I received a Mother's Day card, filled with childlike prose, colorful illustrations and glittery hearts. The cover's message, in a playful purple font: "FOR YOU, MOM."
For kissing my boo-boos, for wiping my face,
For calming my fears with your loving embrace
This card was not from my daughter—a disconcerting fact, but not entirely surprising either.
For putting your foot down and just saying NO!
For dealing with tantrums and back talk and pranks,
What more can I say but …
"I LOVE YOU" and "THANKS!"
A smiling mother was hugging a grateful child. The card was signed "Mom." It was from my 91-year-old mother. Never before had it been more evident that our roles had completely reversed. Had she noticed the irony when she purchased the card? Did it even matter?
"On Mother's Day and the rest of the year," her shaky script read. "Thanks."
My mother once told me that you're a child until your mother dies. She announced this upon hearing the news that her octogenarian mother had "passed away" from "natural causes" in a nursing home.
I was a child until my mother sent me this Mother's Day card. She was my child now. A role that no child wants or chooses, yet most of us inherit as our parents age—especially now that they are living longer.
The metamorphosis happens gradually: You reluctantly go to one doctor's visit, and eventually you're privy to more about your parent's bodily functions—or malfunctions—than you could have ever imagined. Whereas your parents used to give you an allowance, now your mother is asking you if she can take a couple of hundred dollars out of the bank. It begins with both sides resistant, often angry, overburdened and full of guilt. No one has prepared you. Or maybe you knew it all along, but refused to anticipate it.
"Something's happened," my mother commented a year before she sent me the Mother's Day card. "You've become my parent."
I didn't want to. I had to. I didn't know how to. I made mistakes. I shed plenty of tears. I tried my best.
Years ago, I was visiting my mother in her condo in Florida. Exhausted from watching over my tireless daughter all day long at the beach, I lay down on the living room couch. Before my eyes closed for a much-needed nap, my mother covered me with a blanket. She was never an earth mother—she'd grown up in an orphanage when her mother couldn't afford to keep her at home during the Great Depression; she needed a mother more than she needed to mother any of her three children. Yet this small, nurturing gesture—simply tucking me in—has lingered in my mind for a decade. It may have been idiosyncratic, but I felt cozy and safe.
I covered my mother with blankets when she lay in a hospital bed in the bedroom she shared with my father for 49 years. I covered her feet with white athletic socks because she was always cold. I covered her hands with mittens so she wouldn't scratch herself from the involuntary, jerky movements caused by Lewy body dementia, the second most common form of dementia after Alzheimer's. I had already taken away her car keys, paid her bills when she could no longer write checks and would sign a do-not-resuscitate directive when she went into hospice care.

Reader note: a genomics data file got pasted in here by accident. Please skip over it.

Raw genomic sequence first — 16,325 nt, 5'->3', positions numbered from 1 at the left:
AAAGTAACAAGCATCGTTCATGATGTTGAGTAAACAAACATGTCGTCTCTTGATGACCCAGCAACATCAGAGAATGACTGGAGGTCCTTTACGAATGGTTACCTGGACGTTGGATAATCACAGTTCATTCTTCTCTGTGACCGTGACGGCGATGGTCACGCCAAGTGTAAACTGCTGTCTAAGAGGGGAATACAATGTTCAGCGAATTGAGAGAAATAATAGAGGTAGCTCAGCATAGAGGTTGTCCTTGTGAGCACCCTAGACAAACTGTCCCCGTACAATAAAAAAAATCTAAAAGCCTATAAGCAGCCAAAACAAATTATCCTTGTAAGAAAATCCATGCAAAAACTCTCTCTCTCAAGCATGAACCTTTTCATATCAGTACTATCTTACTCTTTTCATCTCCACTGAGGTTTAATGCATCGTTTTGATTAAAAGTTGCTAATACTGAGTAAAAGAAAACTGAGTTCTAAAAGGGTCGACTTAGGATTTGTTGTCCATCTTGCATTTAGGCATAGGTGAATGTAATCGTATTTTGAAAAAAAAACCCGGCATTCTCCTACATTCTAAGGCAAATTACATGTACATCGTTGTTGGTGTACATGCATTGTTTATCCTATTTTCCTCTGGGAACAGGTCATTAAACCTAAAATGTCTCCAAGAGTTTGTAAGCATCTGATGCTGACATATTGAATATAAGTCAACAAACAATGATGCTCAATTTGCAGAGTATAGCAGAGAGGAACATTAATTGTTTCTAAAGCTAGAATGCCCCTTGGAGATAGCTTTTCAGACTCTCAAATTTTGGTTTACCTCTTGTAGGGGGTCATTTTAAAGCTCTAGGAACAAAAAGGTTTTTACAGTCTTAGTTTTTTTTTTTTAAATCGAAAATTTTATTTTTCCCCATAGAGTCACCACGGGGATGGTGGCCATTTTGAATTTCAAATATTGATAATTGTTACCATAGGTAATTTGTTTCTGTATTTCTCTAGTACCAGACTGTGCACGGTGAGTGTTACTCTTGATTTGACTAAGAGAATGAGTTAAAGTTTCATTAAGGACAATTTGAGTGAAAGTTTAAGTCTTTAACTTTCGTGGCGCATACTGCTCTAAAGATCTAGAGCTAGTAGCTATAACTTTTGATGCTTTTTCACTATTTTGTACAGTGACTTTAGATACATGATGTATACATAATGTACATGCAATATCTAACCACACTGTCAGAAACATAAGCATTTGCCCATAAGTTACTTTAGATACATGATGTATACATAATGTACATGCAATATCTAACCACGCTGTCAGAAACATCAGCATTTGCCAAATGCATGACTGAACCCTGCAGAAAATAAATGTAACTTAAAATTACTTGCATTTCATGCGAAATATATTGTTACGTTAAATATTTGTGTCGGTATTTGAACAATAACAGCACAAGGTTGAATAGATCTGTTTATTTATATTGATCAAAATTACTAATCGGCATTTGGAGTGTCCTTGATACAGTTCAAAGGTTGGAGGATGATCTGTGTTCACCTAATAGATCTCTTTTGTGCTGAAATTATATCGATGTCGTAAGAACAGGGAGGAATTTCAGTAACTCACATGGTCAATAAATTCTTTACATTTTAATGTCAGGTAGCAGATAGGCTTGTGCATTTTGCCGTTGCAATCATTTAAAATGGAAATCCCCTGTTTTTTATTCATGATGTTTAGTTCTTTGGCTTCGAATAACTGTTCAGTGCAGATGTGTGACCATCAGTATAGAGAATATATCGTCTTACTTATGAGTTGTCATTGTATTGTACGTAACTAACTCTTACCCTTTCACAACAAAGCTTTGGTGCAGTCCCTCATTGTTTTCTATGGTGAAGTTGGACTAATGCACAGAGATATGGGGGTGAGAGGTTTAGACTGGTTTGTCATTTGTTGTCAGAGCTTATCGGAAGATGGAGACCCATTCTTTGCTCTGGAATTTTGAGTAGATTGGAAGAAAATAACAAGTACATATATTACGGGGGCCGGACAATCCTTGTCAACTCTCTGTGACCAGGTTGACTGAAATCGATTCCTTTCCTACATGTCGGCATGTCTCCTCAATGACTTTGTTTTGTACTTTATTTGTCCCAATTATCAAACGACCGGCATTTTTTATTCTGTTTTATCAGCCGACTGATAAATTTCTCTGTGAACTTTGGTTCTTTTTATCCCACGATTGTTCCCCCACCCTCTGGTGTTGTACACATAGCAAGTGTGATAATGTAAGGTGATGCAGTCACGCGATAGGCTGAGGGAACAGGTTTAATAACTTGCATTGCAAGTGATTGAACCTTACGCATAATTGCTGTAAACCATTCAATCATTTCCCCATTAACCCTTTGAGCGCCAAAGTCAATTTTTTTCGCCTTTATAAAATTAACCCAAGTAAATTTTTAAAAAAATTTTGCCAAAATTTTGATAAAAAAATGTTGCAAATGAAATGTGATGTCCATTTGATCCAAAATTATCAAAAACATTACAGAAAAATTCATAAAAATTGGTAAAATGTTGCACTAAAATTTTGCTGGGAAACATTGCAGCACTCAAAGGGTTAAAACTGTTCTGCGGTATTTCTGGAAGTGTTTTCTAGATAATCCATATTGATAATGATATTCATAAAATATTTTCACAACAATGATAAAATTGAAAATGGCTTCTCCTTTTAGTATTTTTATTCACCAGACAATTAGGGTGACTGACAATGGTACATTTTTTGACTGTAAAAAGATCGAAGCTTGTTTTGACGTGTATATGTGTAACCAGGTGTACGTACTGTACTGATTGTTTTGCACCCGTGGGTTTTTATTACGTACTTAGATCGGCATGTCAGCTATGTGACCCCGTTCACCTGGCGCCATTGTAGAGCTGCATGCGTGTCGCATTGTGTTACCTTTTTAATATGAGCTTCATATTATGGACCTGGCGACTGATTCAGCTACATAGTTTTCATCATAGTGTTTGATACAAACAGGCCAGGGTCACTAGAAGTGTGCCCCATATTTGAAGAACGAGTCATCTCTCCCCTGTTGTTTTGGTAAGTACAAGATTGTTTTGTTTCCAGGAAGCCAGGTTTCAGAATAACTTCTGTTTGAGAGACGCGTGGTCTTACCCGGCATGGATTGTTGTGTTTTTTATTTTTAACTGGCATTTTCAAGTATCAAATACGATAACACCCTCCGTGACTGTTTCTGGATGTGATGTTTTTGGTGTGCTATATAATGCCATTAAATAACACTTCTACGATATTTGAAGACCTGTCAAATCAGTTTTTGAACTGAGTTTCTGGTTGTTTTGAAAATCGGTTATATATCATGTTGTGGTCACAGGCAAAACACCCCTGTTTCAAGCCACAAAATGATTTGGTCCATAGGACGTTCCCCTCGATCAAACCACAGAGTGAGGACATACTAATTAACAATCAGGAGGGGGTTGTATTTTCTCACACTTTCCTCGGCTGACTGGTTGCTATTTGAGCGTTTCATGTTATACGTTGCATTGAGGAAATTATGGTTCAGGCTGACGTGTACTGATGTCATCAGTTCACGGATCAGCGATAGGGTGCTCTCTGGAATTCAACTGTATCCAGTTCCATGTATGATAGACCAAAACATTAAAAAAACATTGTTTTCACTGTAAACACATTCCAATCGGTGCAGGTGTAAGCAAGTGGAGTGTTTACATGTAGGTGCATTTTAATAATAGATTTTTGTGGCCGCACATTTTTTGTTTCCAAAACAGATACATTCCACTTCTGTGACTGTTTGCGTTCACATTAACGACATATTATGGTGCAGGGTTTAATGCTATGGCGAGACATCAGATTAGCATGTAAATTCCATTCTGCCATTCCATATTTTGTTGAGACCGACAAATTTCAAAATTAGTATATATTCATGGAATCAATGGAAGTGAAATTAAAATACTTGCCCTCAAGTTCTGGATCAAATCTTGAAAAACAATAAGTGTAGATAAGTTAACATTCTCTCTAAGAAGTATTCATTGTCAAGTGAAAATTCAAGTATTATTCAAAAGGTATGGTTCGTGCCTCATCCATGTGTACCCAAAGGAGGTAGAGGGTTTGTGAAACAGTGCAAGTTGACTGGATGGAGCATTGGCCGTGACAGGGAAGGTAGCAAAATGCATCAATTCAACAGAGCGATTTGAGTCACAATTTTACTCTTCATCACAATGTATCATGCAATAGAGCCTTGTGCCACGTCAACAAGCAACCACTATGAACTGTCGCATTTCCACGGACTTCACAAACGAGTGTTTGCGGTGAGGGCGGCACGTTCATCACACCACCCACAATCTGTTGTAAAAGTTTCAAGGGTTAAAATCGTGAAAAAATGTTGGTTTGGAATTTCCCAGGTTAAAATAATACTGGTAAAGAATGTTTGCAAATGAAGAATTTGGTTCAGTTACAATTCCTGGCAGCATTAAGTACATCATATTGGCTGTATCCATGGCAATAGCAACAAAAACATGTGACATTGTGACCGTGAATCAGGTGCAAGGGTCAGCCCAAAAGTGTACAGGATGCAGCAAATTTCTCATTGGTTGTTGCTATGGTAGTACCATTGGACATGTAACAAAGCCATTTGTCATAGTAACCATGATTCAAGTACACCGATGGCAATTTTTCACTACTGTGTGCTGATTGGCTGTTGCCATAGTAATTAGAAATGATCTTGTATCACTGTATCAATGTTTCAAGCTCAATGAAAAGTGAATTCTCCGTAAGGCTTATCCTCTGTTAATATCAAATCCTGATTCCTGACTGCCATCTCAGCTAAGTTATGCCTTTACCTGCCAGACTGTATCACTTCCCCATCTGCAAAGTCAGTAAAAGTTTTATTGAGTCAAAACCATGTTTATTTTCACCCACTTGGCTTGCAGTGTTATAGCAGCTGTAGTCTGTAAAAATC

"The worst thing you ever did to me," she often reprimanded, "was to take away my car keys and my golf clubs."
"I didn't take away your golf clubs," I corrected her, trying not to feel stung. I reminded her that she'd given them to her granddaughter after one last trip to the course when she couldn't remember how to hit the ball … after a lifetime of winning golf trophies.
"Maybe not," she said, "but you sold my car."
Guilty as charged. Mothers have to inflict tough love sometimes.
When my daughter was born—technically my first Mother's Day—I was in the recovery room after 36 hours of labor. It was a frigid February morning, and I'd spent much of my labor looking out a hospital window onto a frozen East River. Now I looked up to see my mother, holding a tray of brownies.
Surprise! She'd flown up from Florida, even though she was terrified of flying—just to hold her eighth and last grandchild, and feed me brownies. The brownies were a "secret" recipe from the man she lived with after my father died. She wasn't supposed to share the recipe with anyone (instructions from his daughter, who hoped to publish a cookbook one day), but she surreptitiously gave me the coveted index card with top secret measurements for flour, sugar, butter, chocolate. To this day, I have never confessed to other family members that Mom gave me that treasured recipe everyone had begged for but was denied.
Unable to eat brownies yet, I rested the tinfoil-wrapped gift on my abdomen, inside of which my daughter had nested for nine months, while Mom held my six-pound newborn. Within hours, she was back at the airport, returning home on the very same afternoon.
"I like to fly while it's light out," she said, kissing me goodbye. "That way, the pilot can see better."
I knew she'd conquered something excruciatingly difficult, overcoming her phobia just to acknowledge the miracle of another family birth. Whenever I shied away from any apprehension in my youth, she used to tell me, "It's good for you to do something difficult."
Giving birth was difficult. Caring for my mother in her failing years was extremely difficult. No longer having anyone to cover me with a blanket is heartbreakingly difficult. But making brownies is easy. I have the recipe.